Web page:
Jess Larsen started his finance career on a mergers and acquisitions team with Citi. Later he founded several businesses; the three companies he currently co-owns are Graystoke Investments, Graystoke Advisors, and Graystoke Media.
Jess was previously the Director of Special Operations and Intelligence Agencies practice for the management consulting firm the Arbinger Institute.
Ten years ago, he co-founded a charity called Child Rescue Association that combats child trafficking through prevention campaigns, aftercare support, and undercover rescue missions.
You can listen to him regularly on his podcast, Innovation & Leadership with Jess Larsen.
“Cash flow is king.”
Worst investment ever
When Jess was in his twenties, he left Southern California and went back home to Canada, where he started an energy-focused private equity fund. Then some friends got him and his small group of friends into a deal with a billionaire. They co-invested in a company with exclusive rights to bring renewable energy technology for small hydro from Europe. The company had big deals tied up with guaranteed investment contracts from the Ontario government.
Jess, his brother, and his partner did their due diligence, and everything was smelling like roses. The group decided to invest two and a half million dollars into the company.
Failing to have controls in place
One thing that Jess and the other investors failed to do was to verify what sort of a person the CEO was. They also did not have controls in place to determine how the CEO should use money from investors. They optimistically just assumed the guy would do what he said he would do.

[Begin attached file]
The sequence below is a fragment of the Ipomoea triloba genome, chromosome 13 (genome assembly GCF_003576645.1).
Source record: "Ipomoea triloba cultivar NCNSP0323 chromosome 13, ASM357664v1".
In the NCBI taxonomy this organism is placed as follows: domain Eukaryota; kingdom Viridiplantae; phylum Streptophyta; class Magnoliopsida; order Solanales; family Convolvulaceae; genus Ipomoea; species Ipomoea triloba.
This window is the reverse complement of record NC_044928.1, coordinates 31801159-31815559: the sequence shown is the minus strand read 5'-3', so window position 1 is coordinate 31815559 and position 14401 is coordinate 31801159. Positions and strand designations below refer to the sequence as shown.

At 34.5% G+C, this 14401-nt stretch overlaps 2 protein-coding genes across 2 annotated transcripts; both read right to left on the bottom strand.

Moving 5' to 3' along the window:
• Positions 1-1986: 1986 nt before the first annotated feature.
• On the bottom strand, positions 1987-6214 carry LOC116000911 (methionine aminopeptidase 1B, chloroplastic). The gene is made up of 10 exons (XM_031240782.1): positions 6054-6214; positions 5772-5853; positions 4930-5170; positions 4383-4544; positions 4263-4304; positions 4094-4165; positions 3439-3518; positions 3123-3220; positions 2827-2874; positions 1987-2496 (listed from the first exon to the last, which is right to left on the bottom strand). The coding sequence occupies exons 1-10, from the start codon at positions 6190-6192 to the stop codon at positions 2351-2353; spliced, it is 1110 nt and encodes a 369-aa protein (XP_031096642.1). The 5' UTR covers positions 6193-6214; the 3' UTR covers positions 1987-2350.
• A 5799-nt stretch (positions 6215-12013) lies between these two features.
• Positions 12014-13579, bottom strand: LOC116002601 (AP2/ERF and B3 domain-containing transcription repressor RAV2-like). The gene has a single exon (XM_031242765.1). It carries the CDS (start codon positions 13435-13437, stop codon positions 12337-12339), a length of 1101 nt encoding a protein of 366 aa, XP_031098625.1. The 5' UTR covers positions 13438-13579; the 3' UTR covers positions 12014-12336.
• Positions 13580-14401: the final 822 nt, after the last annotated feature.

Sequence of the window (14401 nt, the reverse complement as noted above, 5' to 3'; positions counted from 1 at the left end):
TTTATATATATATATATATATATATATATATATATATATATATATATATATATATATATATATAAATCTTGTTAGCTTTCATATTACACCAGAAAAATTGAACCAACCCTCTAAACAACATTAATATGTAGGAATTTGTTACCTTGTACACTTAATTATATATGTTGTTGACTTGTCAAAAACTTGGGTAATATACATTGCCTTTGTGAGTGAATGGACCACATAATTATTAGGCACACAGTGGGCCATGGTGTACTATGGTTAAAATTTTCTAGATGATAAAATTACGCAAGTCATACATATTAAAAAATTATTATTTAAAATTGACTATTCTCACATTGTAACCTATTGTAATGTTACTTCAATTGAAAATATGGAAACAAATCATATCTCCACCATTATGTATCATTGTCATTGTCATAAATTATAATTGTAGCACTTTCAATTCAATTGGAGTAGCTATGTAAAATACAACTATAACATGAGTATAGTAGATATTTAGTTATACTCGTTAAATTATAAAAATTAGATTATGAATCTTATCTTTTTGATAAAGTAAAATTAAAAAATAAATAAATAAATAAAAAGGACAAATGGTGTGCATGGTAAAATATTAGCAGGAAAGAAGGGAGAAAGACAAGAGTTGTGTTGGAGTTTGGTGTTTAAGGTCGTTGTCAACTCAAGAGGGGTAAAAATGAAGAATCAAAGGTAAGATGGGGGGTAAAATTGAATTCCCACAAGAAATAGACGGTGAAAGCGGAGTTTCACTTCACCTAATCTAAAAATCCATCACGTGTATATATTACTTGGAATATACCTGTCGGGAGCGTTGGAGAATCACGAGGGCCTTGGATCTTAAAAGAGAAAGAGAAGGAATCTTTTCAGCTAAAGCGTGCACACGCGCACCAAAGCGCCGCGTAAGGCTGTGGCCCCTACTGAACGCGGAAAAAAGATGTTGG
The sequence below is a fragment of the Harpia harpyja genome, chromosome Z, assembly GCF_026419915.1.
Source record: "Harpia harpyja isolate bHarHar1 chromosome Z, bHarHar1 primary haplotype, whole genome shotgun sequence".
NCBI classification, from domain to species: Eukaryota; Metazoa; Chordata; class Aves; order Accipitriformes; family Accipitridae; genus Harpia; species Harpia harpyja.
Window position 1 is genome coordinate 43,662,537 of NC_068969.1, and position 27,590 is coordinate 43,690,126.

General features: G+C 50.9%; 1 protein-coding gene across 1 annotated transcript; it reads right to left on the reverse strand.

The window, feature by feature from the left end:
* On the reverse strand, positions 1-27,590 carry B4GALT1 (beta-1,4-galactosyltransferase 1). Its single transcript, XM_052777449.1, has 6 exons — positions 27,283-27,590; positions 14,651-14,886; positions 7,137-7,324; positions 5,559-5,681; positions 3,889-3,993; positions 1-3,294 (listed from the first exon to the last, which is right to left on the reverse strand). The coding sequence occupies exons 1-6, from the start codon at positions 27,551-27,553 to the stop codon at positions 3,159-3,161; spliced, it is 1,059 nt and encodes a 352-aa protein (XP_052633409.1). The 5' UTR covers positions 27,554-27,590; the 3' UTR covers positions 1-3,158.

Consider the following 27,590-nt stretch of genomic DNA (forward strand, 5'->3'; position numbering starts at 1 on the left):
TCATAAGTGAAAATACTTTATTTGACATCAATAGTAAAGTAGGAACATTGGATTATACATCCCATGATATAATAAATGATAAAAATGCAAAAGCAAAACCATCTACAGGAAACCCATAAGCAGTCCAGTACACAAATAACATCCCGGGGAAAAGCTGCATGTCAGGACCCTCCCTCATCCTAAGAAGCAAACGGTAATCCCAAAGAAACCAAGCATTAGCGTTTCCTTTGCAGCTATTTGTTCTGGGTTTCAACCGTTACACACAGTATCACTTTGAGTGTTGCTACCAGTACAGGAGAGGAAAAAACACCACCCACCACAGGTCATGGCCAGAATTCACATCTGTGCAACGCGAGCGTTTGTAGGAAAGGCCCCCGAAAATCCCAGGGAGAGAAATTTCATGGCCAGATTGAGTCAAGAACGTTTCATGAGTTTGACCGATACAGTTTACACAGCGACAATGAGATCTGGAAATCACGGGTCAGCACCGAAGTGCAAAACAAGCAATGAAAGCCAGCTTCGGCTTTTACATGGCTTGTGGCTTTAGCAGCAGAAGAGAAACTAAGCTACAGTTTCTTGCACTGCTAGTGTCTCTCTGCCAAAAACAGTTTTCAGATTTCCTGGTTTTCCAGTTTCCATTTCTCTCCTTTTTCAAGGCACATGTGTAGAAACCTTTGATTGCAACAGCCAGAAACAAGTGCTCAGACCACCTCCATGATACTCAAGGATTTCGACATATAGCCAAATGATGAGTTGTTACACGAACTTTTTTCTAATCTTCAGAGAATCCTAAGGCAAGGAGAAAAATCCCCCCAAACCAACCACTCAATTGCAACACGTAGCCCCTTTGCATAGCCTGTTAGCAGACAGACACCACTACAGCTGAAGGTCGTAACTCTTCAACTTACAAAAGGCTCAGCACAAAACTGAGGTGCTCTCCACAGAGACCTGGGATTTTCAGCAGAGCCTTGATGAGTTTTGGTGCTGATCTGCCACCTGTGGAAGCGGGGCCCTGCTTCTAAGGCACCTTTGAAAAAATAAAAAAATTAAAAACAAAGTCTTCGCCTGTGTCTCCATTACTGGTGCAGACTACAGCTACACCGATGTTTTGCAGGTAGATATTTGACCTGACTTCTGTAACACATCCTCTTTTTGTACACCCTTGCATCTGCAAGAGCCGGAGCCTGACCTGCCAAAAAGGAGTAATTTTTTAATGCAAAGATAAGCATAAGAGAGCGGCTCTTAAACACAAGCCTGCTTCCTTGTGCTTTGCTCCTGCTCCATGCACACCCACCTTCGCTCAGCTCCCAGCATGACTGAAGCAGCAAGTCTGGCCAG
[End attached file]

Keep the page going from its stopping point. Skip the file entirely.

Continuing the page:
Instead of using the money to install the first unit, which could make the business cash flow positive, he started 12 other projects just to claim he had a good portfolio going. He thought this would make his portfolio more attractive for fundraising. So while the CEO was chasing other projects, he ran the business out of money.
CEO manages to get more funding
Interestingly, somehow the CEO got a $50 billion public company to co-invest with the company. Jess tried to warn the new co-investors about how the CEO was running the company, but they chose to trust the CEO and invested $4 million. True to Jess’s prediction, the CEO squandered $4 million into useless projects that were not part of what he had promised his investors.
Do not forget to think about the downside too
Do not get too excited about the upside that you forget to think and prepare for a downside. Think about a scenario where your investment goes sideways. What if you need to remove the CEO or minority shareholder? What is the process to follow? Factor in such essential details before you sign on the dotted line.
Cash flow is king
When you are cash flow positive, you have a runway to make mistakes, experiment, and still survive, and have another swing at entrepreneurship.
Do not let over-optimism make you forget about risk management
The over-optimism that turns somebody into an entrepreneur can sometimes be a hindrance in being an investor. It can make you relax and forget about managing your risk.
There is no hack, shortcut, or secret to building trust; it builds over time
Do not just trust anyone right off the bat or after working with them for a short while. Always remember that trust is built over time.
Ensure there are controls within the company you are investing in
When investing in a company, ensure that controls within the business and on the money are strong. During your research process, find out if the accounts are in order and are updated regularly and on time.
Be careful about concentrating on growth at all costs
Growth for growth’s sake, and growth at all costs, often just end up in disaster. So when investing in a CEO, go for one who not only focuses on growth but on risk management too.
Think of a higher return opportunity if you are looking for predictable ways to become financially independent.